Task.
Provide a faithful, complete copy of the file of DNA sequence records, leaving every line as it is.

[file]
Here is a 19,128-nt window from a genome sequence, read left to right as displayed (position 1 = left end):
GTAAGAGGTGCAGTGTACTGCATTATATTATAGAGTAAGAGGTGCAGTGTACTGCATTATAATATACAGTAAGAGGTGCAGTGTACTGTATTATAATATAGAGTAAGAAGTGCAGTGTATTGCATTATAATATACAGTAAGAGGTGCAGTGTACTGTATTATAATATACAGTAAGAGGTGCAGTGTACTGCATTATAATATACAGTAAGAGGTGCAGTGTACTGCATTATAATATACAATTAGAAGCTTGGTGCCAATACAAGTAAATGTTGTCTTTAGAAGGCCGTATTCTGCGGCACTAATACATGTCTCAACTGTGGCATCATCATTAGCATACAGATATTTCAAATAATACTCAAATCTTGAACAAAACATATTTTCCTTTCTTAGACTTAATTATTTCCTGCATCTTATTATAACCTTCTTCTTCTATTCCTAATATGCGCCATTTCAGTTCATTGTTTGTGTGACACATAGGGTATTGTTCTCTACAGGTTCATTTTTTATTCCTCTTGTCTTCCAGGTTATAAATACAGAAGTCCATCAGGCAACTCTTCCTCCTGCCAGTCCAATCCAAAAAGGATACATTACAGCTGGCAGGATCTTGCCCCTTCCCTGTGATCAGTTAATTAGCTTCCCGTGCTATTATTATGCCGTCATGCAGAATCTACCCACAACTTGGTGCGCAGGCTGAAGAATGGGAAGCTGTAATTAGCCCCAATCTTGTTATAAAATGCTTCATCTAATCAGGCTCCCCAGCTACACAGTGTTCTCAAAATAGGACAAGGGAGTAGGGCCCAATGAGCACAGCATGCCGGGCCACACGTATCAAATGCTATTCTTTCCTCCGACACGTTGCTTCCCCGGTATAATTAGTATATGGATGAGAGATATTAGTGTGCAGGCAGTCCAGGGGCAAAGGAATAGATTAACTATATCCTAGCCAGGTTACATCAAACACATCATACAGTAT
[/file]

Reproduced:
Here is a 19,128-nt window from a genome sequence, read left to right as displayed (position 1 = left end):
GTAAGAGGTGCAGTGTACTGCATTATATTATAGAGTAAGAGGTGCAGTGTACTGCATTATAATATACAGTAAGAGGTGCAGTGTACTGTATTATAATATAGAGTAAGAAGTGCAGTGTATTGCATTATAATATACAGTAAGAGGTGCAGTGTACTGTATTATAATATACAGTAAGAGGTGCAGTGTACTGCATTATAATATACAGTAAGAGGTGCAGTGTACTGCATTATAATATACAATTAGAAGCTTGGTGCCAATACAAGTAAATGTTGTCTTTAGAAGGCCGTATTCTGCGGCACTAATACATGTCTCAACTGTGGCATCATCATTAGCATACAGATATTTCAAATAATACTCAAATCTTGAACAAAACATATTTTCCTTTCTTAGACTTAATTATTTCCTGCATCTTATTATAACCTTCTTCTTCTATTCCTAATATGCGCCATTTCAGTTCATTGTTTGTGTGACACATAGGGTATTGTTCTCTACAGGTTCATTTTTTATTCCTCTTGTCTTCCAGGTTATAAATACAGAAGTCCATCAGGCAACTCTTCCTCCTGCCAGTCCAATCCAAAAAGGATACATTACAGCTGGCAGGATCTTGCCCCTTCCCTGTGATCAGTTAATTAGCTTCCCGTGCTATTATTATGCCGTCATGCAGAATCTACCCACAACTTGGTGCGCAGGCTGAAGAATGGGAAGCTGTAATTAGCCCCAATCTTGTTATAAAATGCTTCATCTAATCAGGCTCCCCAGCTACACAGTGTTCTCAAAATAGGACAAGGGAGTAGGGCCCAATGAGCACAGCATGCCGGGCCACACGTATCAAATGCTATTCTTTCCTCCGACACGTTGCTTCCCCGGTATAATTAGTATATGGATGAGAGATATTAGTGTGCAGGCAGTCCAGGGGCAAAGGAATAGATTAACTATATCCTAGCCAGGTTACATCAAACACATCATACAGTAT